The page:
Tracy Emin is a controversial artist. Her turner prize nominated work, My Bed often evokes strong reactions from art lovers and loathers. The artwork itself cannot be categorised as unsuccessful, each way you assess My Bed it is has over achieved. If you believe art should create interest, debate and conversation in the art world, and beyond it, the interest and conversation around My Bed surely means her work is considered successful. For example I have vivid memories of my contemporary art virgin parents, discussing this, so called, Unmade Bed, with their equally novice friends and deeming, how could THAT possibly be art? Alternatively, if you judge successful art by what people will pay for it, either to own it or to see it, the work has also achieved a healthy price tag, interest from art collectors and finally exhibited all over the world, most recently Tate Liverpool.
How can that possibly be art?
In 1998 Emin had been living in London and in a relationship, her relationship broke down and Emin took to her bed, for days she did not leave her bed, could not leave her bed, would not leave her bed. She did not eat, drink, leave her bed for any reason. In her bed she was safe and away from harm, why would she need to leave it? Days went by, light then darkness, day after day. She was in her bed, her body dehydrating, starving, deprived of nourishment, love, affection, water, hope.
After days of pensive sleeping, waking, thinking, in a constant loop of depression, she crawled from her bed, the cocoon she had made. And emerged into the world, she was hungry, thirsty, depressed and in danger of making her self extremely ill. She reached her kitchen where she filled a glass with life saving water, as she turn quenching her thirst, she saw, ‘My Bed’.
The reason I believe Emin’s, My Bed has a profound affect on people is that it is really is her bed, it’s that cocoon she made for herself that could have also been her coffin, her death bed. Emin did not tidy up her mess, she did not brush it under the carpet, she displayed it in a gallery, she did not even recreate her bed in a gallery, she took the real one and installed it there, for any member of the public to see. She aired her dirty laundry in a public gallery and was not ashamed of it. So often are we expected to hide difficult times in our lives, difficult experiences. We are told to put it behind us, or to deal with it in private. In reaction to this, Emin put it in front of us, and it has become extremely successful, for her and for others, her stepping stone to the career she now has as a successful artist. A career that so easily could never have happened, Emin transformed a painful time into a positive step, she took a risk, one which was not always easy, but she never gave up believing inher artwork and what it stood for.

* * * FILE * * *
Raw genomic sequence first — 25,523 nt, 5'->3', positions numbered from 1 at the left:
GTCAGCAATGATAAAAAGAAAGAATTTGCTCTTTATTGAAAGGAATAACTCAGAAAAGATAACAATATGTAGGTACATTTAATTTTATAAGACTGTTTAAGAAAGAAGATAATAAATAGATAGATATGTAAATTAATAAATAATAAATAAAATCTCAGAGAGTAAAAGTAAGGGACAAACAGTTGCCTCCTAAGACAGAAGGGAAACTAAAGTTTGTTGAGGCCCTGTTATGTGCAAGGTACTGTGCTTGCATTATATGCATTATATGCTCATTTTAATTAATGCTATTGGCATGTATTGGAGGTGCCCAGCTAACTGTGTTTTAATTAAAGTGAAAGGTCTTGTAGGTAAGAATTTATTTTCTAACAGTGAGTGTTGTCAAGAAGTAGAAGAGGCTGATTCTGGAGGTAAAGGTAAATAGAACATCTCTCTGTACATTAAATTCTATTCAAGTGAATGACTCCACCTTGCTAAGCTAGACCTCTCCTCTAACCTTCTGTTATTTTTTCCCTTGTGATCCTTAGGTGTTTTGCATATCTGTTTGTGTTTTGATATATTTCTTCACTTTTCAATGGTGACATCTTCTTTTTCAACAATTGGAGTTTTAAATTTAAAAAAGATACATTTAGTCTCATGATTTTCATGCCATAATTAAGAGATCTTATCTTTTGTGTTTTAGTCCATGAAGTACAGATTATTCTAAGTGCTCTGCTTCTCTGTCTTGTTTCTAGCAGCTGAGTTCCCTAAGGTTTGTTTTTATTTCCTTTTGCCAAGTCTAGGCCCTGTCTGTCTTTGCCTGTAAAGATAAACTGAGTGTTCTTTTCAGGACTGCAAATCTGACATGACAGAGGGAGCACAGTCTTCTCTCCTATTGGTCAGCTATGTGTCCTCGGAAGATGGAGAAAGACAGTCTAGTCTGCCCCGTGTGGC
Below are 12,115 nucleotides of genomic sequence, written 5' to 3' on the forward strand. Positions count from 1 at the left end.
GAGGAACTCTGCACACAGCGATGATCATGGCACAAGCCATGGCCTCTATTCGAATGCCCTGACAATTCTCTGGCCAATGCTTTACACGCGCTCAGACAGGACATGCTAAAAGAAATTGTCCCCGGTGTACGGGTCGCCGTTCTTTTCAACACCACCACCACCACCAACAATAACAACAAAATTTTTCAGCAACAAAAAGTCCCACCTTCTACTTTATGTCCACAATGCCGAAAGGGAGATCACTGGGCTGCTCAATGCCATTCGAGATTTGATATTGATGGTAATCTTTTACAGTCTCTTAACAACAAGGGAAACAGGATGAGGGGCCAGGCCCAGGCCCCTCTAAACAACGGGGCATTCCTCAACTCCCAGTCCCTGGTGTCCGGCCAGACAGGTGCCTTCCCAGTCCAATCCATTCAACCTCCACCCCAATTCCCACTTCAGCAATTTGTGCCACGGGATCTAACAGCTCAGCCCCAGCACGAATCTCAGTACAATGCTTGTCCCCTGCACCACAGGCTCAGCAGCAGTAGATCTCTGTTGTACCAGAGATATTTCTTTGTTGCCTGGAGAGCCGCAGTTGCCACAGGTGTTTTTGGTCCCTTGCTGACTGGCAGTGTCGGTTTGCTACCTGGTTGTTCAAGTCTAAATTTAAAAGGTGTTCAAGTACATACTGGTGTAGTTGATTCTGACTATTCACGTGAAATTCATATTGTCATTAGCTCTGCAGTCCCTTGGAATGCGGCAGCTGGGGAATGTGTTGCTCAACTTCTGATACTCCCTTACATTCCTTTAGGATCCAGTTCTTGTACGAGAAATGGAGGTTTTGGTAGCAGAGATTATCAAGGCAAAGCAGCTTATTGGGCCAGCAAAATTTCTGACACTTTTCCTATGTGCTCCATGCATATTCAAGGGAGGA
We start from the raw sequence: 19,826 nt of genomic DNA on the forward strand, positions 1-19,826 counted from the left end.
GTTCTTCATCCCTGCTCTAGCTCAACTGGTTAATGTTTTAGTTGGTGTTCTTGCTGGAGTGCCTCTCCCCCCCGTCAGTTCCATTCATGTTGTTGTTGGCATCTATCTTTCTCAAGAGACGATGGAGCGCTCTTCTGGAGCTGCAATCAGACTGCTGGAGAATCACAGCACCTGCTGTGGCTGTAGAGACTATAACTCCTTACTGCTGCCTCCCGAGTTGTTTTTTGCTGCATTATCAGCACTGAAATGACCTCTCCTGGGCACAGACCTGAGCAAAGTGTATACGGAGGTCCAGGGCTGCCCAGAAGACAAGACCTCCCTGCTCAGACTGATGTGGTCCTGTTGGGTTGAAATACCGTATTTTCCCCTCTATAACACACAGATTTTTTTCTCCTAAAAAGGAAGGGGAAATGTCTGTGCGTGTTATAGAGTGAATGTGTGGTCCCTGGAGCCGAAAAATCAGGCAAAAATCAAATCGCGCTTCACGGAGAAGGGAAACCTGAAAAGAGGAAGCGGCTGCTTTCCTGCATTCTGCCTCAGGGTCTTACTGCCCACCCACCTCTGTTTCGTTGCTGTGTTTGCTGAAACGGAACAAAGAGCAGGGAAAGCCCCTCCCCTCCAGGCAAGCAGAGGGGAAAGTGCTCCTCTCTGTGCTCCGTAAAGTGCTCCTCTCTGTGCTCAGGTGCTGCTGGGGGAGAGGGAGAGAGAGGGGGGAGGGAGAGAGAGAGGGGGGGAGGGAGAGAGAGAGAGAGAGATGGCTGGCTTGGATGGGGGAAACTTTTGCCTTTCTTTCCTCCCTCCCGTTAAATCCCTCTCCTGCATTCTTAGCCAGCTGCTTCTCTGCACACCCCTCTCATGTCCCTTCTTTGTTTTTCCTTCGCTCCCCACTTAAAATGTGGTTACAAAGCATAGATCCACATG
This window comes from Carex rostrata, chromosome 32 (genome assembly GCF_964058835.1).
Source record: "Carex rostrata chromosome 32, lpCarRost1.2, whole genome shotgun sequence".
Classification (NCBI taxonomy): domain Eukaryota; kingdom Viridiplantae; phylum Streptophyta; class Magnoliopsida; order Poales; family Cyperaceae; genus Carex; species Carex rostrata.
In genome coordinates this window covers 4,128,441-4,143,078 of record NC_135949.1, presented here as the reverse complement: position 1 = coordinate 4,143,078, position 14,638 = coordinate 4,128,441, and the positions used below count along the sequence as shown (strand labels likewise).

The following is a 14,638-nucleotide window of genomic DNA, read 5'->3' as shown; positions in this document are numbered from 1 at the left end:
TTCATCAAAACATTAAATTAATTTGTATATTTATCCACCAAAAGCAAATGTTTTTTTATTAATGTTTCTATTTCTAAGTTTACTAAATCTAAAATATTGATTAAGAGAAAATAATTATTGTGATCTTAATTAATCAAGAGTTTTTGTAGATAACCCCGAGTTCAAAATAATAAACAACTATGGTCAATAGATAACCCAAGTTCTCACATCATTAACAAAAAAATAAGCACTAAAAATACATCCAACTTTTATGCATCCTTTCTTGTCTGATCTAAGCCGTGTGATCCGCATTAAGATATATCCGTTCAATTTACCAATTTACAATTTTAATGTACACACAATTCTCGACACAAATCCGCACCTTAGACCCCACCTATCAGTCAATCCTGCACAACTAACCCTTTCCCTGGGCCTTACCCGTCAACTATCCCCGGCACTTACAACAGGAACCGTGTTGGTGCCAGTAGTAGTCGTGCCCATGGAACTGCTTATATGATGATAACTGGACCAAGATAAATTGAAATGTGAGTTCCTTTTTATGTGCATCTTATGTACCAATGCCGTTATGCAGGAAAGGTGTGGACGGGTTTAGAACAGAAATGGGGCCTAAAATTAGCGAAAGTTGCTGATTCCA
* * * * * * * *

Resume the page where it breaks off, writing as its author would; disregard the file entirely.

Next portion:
As part of the therapeutic environment we have created here at YMCA Stepping Stones, we decided to organise a trip to see Tracy Emin’s My Bed while it was exhibited at Tate Liverpool during our Clear Minds weekly workshop. The session started as usual at Stepping Stones, I asked the clients if they knew of Emin and her artwork. Some had, some had not. I explained Emin’s story, her background, her failures, and I explain about the bed, the depression and the breakdown. The feeling in the exhibition space is oneof quite contemplation. The piece itself is slowly decaying and breaking down, at the end of the day it is 19 yearsold. Some of the elements have perished completely, and the Orangina has turned brown! When I questioned the residents, they felt the work was powerful, now that they understood the background and could relate to the work, residents felt that they could identify with it. The experience empowered residents to believe that they can overcome their diagnosis; and believe negative experiences can become a positive life affirming episodes.
Blog author Chrissy Bithell, Link Worker